Last night I saw the amazing Or (My Treasure). This is a sharply observed, clear-eyed look at the life of an 18-year-old girl and her relationship with her feckless mother. The story is set in Tel Aviv, but there is little that makes it specifically Israeli. Believe it or not, there are day-to-day problems in Israel not related to the intifada. In fact, no mention is made of the Palestinian conflict, even in the background.
The story unfolds rather organically and, if I have one complaint, a bit too slowly in the first half. We meet the girl, Or (Dana Ivgi), gathering plastic and glass bottles to collect money. She works scrubbing dishes in a restaurant. Sometimes she bothers to go to school. Her mother Ruthie (Ronit Elkabetz) is a streetwalker, addicted to the life, and resistant to Or’s attempts to find her work as a cleaning woman. The movie is unflinching in showing the degradations of their life, a life where Or has, of necessity, become more of the responsible adult than her mother.
The long-take, flawlessly acted moments of mother-daughter bonding feel so real that it is difficult to believe this is a first feature from director Keren Yedaya. Laurent Brunet, the cinematographer, is a major new talent as well. (The film justly won the Camera d’Or at Cannes this year.) Their collaboration has created an oppressive wrong-side-of-the-tracks Tel Aviv in exquisitely grimy detail.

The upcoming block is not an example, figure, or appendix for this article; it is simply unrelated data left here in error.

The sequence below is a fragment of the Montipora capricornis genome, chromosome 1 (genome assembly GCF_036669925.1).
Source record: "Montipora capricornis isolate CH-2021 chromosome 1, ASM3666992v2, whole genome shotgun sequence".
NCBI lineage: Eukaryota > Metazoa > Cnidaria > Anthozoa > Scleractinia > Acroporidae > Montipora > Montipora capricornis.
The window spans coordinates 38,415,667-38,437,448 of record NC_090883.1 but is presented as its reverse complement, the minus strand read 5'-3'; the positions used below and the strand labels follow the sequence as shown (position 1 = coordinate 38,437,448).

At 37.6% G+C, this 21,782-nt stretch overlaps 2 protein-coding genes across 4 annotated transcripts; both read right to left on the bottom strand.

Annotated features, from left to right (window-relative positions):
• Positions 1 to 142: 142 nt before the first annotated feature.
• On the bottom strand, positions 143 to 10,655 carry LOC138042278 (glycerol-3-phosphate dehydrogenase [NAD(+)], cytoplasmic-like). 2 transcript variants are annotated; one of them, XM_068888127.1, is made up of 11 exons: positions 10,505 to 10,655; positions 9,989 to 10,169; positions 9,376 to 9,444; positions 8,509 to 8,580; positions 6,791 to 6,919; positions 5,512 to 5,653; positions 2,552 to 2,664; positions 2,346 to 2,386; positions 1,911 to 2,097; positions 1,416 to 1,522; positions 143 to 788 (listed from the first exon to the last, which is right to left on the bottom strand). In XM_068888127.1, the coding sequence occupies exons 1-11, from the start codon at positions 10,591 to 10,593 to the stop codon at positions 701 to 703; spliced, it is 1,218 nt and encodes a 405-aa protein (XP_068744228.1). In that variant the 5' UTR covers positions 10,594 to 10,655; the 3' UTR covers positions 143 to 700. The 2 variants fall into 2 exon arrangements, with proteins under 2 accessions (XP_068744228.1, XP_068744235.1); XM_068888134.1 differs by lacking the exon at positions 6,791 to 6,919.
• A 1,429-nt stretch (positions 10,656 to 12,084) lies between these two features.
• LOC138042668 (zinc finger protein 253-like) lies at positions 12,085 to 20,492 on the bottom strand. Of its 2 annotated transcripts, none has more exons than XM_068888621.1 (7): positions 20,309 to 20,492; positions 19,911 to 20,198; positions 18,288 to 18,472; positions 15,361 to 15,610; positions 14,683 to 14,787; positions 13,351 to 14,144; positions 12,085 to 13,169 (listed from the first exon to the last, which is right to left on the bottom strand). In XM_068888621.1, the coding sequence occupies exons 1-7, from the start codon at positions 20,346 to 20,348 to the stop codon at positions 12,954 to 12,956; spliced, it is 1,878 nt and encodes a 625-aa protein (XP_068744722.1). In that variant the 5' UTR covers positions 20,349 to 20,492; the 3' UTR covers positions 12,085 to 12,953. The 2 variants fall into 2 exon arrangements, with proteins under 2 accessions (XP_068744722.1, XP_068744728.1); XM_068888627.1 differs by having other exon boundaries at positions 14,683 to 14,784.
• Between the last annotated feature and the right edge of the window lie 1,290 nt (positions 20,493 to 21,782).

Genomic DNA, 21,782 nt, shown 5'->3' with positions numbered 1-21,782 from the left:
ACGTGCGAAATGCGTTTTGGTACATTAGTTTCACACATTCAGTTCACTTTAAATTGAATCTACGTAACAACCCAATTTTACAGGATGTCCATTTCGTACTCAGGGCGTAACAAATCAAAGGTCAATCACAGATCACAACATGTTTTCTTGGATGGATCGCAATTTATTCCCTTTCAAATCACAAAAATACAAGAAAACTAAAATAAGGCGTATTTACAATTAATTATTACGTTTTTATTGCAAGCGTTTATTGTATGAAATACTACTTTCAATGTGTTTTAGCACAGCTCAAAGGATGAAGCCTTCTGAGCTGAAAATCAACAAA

But it is the performances that both complete this dark vision of the world and transcend it. Ivgi and Elkabetz are absolutely fearless actresses. As the story progresses, they each peel back the layers of these characters until they are both entirely emotionally naked. The antepenultimate scene, where Or simply watches Ruthie put on makeup, is more devastating than can possibly be imagined. By then, the film-makers had done their task so well I felt a sense of betrayal bordering on hopelessness that was physically shaking me.
If we can create one tenth of this experience with Ten Manipulations, I’ll be happy. An excellent, intense movie. Big recommend.
UPDATE: Manohla Dargis of the New York Times sandblasts the movie as voyeuristic, ideological and without depth. Dargis is very good at articulating her aversion, but is too busy ‘reading’ the film for sociological semes, I think, that she’s missed the whole point. (This is the major flaw in most of the A.O. Scott-dominated New York Times film reviews. These yazoos seem to consider the story-telling and film-making secondary to the hidden implications that can be drawn forth to make themselves look smarter. But that’s a rant for another day.)